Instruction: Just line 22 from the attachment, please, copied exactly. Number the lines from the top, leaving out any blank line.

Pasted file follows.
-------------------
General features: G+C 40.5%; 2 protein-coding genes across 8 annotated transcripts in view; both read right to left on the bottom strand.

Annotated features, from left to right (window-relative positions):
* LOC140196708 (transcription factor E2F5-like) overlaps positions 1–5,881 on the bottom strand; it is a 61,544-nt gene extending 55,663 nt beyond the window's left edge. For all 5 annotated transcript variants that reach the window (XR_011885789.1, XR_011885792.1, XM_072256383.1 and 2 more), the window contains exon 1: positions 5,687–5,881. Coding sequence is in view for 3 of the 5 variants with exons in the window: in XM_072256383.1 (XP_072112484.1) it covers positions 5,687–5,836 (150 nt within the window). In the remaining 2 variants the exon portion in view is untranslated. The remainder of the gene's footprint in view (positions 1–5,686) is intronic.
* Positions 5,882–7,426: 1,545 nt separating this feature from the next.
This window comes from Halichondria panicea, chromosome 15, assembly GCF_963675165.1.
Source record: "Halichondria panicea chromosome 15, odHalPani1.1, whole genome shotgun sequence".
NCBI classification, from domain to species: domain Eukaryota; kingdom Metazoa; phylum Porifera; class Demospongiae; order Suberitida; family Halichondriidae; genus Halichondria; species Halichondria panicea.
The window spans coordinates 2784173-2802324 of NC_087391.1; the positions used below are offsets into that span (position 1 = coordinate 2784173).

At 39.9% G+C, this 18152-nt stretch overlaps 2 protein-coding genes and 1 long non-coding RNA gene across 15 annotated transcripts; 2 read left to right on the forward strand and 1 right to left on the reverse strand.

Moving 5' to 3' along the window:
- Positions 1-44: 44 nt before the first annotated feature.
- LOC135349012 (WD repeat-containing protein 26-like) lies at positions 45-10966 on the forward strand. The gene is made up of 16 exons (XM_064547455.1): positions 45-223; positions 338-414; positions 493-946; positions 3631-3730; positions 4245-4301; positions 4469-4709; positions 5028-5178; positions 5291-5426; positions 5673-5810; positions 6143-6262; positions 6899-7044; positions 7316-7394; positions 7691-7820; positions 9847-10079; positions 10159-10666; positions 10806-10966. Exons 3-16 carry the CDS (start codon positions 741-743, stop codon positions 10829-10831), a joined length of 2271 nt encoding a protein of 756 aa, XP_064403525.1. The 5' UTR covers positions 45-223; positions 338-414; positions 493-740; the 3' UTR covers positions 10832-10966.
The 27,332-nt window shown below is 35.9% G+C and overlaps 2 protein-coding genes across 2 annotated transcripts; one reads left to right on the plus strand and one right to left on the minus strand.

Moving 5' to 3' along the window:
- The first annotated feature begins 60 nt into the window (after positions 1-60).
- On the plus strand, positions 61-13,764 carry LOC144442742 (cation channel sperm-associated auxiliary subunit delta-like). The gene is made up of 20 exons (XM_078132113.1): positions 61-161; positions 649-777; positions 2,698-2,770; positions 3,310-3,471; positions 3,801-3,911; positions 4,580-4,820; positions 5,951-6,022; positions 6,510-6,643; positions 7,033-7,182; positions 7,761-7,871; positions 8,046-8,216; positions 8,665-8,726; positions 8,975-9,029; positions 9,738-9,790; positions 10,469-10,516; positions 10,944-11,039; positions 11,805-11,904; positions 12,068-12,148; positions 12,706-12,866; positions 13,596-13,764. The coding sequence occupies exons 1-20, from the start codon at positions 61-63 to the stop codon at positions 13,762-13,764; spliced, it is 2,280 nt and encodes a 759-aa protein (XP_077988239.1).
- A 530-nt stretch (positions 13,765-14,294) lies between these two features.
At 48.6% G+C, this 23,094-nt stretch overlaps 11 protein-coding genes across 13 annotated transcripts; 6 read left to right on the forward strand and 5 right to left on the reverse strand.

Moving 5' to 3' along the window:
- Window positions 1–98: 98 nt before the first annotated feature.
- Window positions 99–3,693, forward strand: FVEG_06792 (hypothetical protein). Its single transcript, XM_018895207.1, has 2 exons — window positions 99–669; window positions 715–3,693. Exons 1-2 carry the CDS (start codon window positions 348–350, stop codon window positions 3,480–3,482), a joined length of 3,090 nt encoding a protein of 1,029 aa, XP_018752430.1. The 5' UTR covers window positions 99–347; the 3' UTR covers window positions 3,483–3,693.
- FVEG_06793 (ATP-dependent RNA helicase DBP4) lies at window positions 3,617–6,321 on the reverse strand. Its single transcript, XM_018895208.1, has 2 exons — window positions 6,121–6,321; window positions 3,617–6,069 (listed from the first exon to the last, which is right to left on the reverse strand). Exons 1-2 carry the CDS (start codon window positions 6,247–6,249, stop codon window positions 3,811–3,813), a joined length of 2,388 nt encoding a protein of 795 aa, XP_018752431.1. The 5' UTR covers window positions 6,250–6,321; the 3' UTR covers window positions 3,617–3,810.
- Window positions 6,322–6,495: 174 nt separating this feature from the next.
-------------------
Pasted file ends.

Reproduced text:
- FVEG_06793 (ATP-dependent RNA helicase DBP4) lies at window positions 3,617–6,321 on the reverse strand. Its single transcript, XM_018895208.1, has 2 exons — window positions 6,121–6,321; window positions 3,617–6,069 (listed from the first exon to the last, which is right to left on the reverse strand). Exons 1-2 carry the CDS (start codon window positions 6,247–6,249, stop codon window positions 3,811–3,813), a joined length of 2,388 nt encoding a protein of 795 aa, XP_018752431.1. The 5' UTR covers window positions 6,250–6,321; the 3' UTR covers window positions 3,617–3,810.